Individualized diabetes management would benefit from prospectively identifying well-controlled patients at risk of losing glycemic control.Objectives:
To identify patterns of hemoglobin A1c (HbA1c) change among patients with stable controlled diabetes.Research Design:
Cohort study using OptumLabs Data Warehouse, 2001–2013. We develop and apply a machine learning framework that uses a Bayesian estimation of the mixture of generalized linear mixed effect models to discover glycemic trajectories, and a random forest feature contribution method to identify patient characteristics predictive of their future glycemic trajectories.Subjects:
The study cohort consisted of 27,005 US adults with type 2 diabetes, age 18 years and older, and stable index HbA1c <7.0%.Measures:
HbA1c values during 24 months of observation.Results:
We compared models with k=1, 2, 3, 4, 5 trajectories and baseline variables including patient age, sex, race/ethnicity, comorbidities, medications, and HbA1c. The k=3 model had the best fit, reflecting 3 distinct trajectories of glycemic change: (T1) rapidly deteriorating HbA1c among 302 (1.1%) youngest (mean, 55.2 y) patients with lowest mean baseline HbA1c, 6.05%; (T2) gradually deteriorating HbA1c among 902 (3.3%) patients (mean, 56.5 y) with highest mean baseline HbA1c, 6.53%; and (T3) stable glycemic control among 25,800 (95.5%) oldest (mean, 58.5 y) patients with mean baseline HbA1c 6.21%. After 24 months, HbA1c rose to 8.75% in T1 and 8.40% in T2, but remained stable at 6.56% in T3.Conclusions:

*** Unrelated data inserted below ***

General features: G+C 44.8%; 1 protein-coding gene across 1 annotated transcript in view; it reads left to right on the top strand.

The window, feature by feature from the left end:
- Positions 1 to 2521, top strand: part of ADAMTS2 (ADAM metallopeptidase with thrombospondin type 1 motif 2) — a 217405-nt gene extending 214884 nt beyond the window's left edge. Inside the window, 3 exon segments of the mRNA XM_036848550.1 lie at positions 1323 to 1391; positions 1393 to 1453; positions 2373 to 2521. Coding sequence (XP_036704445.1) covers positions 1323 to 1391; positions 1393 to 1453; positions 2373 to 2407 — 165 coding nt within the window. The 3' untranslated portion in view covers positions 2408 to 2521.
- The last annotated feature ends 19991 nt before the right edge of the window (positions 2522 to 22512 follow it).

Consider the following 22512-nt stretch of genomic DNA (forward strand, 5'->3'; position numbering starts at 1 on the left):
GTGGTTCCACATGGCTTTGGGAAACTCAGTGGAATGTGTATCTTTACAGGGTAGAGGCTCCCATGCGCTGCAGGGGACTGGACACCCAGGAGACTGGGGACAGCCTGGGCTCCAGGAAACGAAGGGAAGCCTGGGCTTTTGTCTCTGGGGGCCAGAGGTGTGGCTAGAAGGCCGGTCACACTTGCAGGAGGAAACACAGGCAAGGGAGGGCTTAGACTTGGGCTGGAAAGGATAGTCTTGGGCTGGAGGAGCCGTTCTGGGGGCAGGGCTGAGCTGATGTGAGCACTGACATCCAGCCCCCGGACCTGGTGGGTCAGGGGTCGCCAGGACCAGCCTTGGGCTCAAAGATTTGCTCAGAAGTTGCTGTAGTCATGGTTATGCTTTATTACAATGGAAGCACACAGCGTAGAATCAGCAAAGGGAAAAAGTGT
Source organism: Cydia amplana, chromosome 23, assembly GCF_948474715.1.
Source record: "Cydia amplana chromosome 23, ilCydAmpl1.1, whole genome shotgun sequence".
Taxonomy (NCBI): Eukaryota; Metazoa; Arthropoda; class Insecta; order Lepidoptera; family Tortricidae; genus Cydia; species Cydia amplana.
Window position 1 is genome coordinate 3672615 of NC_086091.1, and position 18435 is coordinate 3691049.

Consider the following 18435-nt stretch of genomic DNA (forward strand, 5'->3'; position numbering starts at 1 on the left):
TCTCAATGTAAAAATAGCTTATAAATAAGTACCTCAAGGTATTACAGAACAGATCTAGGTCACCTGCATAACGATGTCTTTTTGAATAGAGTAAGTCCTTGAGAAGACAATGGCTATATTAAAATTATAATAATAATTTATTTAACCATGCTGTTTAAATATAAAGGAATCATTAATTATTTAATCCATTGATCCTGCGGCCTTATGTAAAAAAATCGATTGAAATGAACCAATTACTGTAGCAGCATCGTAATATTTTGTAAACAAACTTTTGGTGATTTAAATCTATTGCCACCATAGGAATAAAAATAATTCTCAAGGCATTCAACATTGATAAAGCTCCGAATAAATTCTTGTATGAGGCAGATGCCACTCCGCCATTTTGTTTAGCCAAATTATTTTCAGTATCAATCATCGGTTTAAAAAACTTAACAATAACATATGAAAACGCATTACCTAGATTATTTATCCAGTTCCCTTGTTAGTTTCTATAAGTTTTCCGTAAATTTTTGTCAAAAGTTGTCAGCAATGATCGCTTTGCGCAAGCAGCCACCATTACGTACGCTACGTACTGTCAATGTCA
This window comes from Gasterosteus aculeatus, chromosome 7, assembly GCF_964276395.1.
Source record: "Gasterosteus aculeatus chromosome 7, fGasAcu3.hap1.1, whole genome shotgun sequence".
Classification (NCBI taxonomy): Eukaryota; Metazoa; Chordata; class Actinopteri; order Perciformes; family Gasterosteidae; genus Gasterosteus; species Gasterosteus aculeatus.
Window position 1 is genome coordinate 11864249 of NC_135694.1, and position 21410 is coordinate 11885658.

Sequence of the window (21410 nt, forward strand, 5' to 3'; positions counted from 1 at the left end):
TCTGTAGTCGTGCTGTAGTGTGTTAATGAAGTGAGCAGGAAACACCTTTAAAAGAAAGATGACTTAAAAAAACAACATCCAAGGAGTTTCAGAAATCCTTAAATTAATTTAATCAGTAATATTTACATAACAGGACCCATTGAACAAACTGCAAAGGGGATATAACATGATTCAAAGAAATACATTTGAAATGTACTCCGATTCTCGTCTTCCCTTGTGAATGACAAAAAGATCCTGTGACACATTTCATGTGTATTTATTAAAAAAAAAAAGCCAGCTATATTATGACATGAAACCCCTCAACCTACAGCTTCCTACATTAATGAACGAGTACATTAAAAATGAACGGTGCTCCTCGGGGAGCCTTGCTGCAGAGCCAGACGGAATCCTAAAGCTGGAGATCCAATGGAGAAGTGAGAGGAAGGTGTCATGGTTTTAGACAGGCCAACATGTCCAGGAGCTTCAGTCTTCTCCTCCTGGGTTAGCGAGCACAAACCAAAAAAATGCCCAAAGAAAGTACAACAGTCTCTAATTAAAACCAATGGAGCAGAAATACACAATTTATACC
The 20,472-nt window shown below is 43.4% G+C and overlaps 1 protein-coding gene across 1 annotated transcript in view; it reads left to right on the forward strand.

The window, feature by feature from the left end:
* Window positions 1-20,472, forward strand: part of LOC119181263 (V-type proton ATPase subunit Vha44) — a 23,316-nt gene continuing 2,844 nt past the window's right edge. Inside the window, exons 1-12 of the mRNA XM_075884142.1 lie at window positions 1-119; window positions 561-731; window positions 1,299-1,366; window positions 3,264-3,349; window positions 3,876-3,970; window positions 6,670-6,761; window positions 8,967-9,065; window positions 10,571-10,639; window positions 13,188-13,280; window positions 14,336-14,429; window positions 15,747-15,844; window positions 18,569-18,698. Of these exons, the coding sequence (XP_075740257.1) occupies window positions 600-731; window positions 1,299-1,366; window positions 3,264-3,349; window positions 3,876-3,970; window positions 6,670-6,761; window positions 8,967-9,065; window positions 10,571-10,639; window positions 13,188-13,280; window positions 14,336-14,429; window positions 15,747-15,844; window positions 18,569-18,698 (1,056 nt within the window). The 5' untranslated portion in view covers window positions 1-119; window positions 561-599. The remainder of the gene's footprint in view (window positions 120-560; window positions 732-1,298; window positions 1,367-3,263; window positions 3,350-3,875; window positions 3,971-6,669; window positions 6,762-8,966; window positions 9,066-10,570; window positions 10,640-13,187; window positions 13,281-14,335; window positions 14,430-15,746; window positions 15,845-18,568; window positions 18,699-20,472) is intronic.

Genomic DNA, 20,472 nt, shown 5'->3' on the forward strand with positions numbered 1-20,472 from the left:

Patients with controlled type 2 diabetes follow 3 distinct trajectories of glycemic control. This novel application of advanced analytic methods can facilitate individualized and population diabetes care by proactively identifying high risk patients.